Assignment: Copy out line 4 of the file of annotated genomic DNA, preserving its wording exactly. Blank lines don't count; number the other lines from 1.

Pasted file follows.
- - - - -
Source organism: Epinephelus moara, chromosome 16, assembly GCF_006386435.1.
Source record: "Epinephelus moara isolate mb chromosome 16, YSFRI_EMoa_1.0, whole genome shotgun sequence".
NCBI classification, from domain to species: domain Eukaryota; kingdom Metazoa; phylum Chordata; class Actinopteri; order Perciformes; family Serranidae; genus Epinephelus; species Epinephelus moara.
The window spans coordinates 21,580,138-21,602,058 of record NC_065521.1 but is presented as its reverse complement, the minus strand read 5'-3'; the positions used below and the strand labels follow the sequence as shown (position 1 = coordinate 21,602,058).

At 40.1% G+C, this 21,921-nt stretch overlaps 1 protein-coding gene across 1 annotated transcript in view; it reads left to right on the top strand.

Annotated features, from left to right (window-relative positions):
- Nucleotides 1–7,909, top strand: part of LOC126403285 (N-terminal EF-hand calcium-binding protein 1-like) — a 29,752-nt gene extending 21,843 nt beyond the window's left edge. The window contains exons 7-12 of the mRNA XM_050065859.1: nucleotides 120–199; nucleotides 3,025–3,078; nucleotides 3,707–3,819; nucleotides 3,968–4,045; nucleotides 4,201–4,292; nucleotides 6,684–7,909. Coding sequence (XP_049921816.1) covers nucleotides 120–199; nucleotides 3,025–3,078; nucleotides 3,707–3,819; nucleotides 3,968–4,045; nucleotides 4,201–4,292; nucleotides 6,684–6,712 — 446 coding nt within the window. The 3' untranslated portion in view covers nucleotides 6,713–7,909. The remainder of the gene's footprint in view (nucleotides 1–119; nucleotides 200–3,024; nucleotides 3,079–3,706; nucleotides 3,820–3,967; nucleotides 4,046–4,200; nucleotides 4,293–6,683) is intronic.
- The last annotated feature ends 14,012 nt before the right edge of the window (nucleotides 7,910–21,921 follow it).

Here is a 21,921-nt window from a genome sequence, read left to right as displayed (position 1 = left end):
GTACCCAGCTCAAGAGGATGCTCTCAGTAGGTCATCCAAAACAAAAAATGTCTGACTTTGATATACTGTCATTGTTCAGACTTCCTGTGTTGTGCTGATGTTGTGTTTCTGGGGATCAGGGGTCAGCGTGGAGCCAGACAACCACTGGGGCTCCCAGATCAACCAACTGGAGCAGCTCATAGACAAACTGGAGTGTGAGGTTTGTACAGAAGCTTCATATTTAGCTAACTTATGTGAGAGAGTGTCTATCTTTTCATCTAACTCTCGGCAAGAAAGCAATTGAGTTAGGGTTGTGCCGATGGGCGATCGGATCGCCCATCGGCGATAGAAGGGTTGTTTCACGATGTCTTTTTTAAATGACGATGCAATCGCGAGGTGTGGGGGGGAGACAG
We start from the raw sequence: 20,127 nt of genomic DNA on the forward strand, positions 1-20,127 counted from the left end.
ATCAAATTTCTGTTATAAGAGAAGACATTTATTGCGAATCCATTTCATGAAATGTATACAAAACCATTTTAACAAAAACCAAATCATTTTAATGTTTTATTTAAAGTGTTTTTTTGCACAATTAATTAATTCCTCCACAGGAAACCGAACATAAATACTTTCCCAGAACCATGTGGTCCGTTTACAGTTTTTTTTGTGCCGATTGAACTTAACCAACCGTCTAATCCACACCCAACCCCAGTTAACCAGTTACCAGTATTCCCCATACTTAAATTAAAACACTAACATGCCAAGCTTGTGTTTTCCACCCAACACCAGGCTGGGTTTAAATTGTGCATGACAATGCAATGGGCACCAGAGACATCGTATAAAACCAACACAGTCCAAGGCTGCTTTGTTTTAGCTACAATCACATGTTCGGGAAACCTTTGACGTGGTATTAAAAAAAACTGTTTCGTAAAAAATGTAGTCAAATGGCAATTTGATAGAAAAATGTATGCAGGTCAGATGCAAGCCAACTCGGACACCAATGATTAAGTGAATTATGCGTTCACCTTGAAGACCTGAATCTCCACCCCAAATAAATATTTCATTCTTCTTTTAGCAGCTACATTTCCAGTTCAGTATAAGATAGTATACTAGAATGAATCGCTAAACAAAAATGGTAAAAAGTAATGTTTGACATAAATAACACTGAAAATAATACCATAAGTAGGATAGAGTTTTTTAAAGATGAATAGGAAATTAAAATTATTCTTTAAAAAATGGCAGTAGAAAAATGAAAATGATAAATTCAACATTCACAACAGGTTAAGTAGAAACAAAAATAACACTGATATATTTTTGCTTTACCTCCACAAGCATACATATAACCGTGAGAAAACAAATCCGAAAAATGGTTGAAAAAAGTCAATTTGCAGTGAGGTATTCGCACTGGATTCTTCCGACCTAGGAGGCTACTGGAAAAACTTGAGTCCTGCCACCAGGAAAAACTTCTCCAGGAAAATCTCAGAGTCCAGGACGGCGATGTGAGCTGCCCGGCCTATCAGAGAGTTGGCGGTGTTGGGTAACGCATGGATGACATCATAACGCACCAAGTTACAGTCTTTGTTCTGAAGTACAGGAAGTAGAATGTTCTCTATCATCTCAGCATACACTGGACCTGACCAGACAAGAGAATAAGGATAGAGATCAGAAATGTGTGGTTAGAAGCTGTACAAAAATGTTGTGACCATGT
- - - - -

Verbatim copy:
The window spans coordinates 21,580,138-21,602,058 of record NC_065521.1 but is presented as its reverse complement, the minus strand read 5'-3'; the positions used below and the strand labels follow the sequence as shown (position 1 = coordinate 21,602,058).